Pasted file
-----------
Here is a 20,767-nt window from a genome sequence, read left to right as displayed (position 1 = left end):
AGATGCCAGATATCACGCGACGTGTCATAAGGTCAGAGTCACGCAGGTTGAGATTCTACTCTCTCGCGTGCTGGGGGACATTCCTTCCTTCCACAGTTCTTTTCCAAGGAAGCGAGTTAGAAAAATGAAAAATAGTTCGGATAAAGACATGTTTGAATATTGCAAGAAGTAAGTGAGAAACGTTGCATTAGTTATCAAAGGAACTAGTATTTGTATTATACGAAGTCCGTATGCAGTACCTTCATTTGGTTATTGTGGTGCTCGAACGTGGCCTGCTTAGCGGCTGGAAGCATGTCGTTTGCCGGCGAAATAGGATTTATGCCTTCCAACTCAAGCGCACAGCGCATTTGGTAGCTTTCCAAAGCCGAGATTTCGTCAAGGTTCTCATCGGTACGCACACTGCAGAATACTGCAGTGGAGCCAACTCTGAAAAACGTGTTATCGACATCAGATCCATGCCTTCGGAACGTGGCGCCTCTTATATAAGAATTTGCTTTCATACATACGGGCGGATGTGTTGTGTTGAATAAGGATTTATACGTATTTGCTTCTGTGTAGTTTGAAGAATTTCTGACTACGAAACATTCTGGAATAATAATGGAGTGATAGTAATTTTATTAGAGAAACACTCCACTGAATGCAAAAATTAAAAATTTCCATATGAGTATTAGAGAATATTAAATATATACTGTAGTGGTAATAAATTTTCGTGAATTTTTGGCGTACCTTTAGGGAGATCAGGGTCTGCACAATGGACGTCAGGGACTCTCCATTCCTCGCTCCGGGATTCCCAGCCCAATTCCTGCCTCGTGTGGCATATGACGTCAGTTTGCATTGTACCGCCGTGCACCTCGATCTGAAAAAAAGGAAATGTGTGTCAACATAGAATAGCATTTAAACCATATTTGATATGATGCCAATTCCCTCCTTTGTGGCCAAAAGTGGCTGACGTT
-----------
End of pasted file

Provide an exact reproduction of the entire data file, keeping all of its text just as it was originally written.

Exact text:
Here is a 20,767-nt window from a genome sequence, read left to right as displayed (position 1 = left end):
AGATGCCAGATATCACGCGACGTGTCATAAGGTCAGAGTCACGCAGGTTGAGATTCTACTCTCTCGCGTGCTGGGGGACATTCCTTCCTTCCACAGTTCTTTTCCAAGGAAGCGAGTTAGAAAAATGAAAAATAGTTCGGATAAAGACATGTTTGAATATTGCAAGAAGTAAGTGAGAAACGTTGCATTAGTTATCAAAGGAACTAGTATTTGTATTATACGAAGTCCGTATGCAGTACCTTCATTTGGTTATTGTGGTGCTCGAACGTGGCCTGCTTAGCGGCTGGAAGCATGTCGTTTGCCGGCGAAATAGGATTTATGCCTTCCAACTCAAGCGCACAGCGCATTTGGTAGCTTTCCAAAGCCGAGATTTCGTCAAGGTTCTCATCGGTACGCACACTGCAGAATACTGCAGTGGAGCCAACTCTGAAAAACGTGTTATCGACATCAGATCCATGCCTTCGGAACGTGGCGCCTCTTATATAAGAATTTGCTTTCATACATACGGGCGGATGTGTTGTGTTGAATAAGGATTTATACGTATTTGCTTCTGTGTAGTTTGAAGAATTTCTGACTACGAAACATTCTGGAATAATAATGGAGTGATAGTAATTTTATTAGAGAAACACTCCACTGAATGCAAAAATTAAAAATTTCCATATGAGTATTAGAGAATATTAAATATATACTGTAGTGGTAATAAATTTTCGTGAATTTTTGGCGTACCTTTAGGGAGATCAGGGTCTGCACAATGGACGTCAGGGACTCTCCATTCCTCGCTCCGGGATTCCCAGCCCAATTCCTGCCTCGTGTGGCATATGACGTCAGTTTGCATTGTACCGCCGTGCACCTCGATCTGAAAAAAAGGAAATGTGTGTCAACATAGAATAGCATTTAAACCATATTTGATATGATGCCAATTCCCTCCTTTGTGGCCAAAAGTGGCTGACGTT